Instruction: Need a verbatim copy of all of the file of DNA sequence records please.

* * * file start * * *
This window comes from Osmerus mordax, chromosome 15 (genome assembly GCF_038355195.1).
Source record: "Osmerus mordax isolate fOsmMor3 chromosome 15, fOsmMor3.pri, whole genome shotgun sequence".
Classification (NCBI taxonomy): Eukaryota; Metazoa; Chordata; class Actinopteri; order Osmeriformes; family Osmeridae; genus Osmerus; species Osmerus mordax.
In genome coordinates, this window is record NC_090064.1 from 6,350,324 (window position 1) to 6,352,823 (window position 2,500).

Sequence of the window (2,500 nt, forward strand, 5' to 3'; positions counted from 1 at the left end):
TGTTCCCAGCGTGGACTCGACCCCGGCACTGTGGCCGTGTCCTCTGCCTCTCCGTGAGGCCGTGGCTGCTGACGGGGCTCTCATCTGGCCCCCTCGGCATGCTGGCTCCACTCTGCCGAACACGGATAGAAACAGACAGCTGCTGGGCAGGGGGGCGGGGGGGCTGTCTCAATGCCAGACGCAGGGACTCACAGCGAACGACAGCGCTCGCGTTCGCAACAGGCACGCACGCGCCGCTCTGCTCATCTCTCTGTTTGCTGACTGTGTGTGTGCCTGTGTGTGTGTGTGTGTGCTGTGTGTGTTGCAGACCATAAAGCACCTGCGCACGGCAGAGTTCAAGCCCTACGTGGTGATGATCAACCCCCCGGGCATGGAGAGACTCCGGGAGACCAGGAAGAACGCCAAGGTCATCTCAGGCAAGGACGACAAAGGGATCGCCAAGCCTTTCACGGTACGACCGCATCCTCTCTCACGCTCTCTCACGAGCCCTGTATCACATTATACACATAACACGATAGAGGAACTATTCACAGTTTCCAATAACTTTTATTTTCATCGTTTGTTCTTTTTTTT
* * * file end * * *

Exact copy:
This window comes from Osmerus mordax, chromosome 15 (genome assembly GCF_038355195.1).
Source record: "Osmerus mordax isolate fOsmMor3 chromosome 15, fOsmMor3.pri, whole genome shotgun sequence".
Classification (NCBI taxonomy): Eukaryota; Metazoa; Chordata; class Actinopteri; order Osmeriformes; family Osmeridae; genus Osmerus; species Osmerus mordax.
In genome coordinates, this window is record NC_090064.1 from 6,350,324 (window position 1) to 6,352,823 (window position 2,500).

Sequence of the window (2,500 nt, forward strand, 5' to 3'; positions counted from 1 at the left end):
TGTTCCCAGCGTGGACTCGACCCCGGCACTGTGGCCGTGTCCTCTGCCTCTCCGTGAGGCCGTGGCTGCTGACGGGGCTCTCATCTGGCCCCCTCGGCATGCTGGCTCCACTCTGCCGAACACGGATAGAAACAGACAGCTGCTGGGCAGGGGGGCGGGGGGGCTGTCTCAATGCCAGACGCAGGGACTCACAGCGAACGACAGCGCTCGCGTTCGCAACAGGCACGCACGCGCCGCTCTGCTCATCTCTCTGTTTGCTGACTGTGTGTGTGCCTGTGTGTGTGTGTGTGTGCTGTGTGTGTTGCAGACCATAAAGCACCTGCGCACGGCAGAGTTCAAGCCCTACGTGGTGATGATCAACCCCCCGGGCATGGAGAGACTCCGGGAGACCAGGAAGAACGCCAAGGTCATCTCAGGCAAGGACGACAAAGGGATCGCCAAGCCTTTCACGGTACGACCGCATCCTCTCTCACGCTCTCTCACGAGCCCTGTATCACATTATACACATAACACGATAGAGGAACTATTCACAGTTTCCAATAACTTTTATTTTCATCGTTTGTTCTTTTTTTT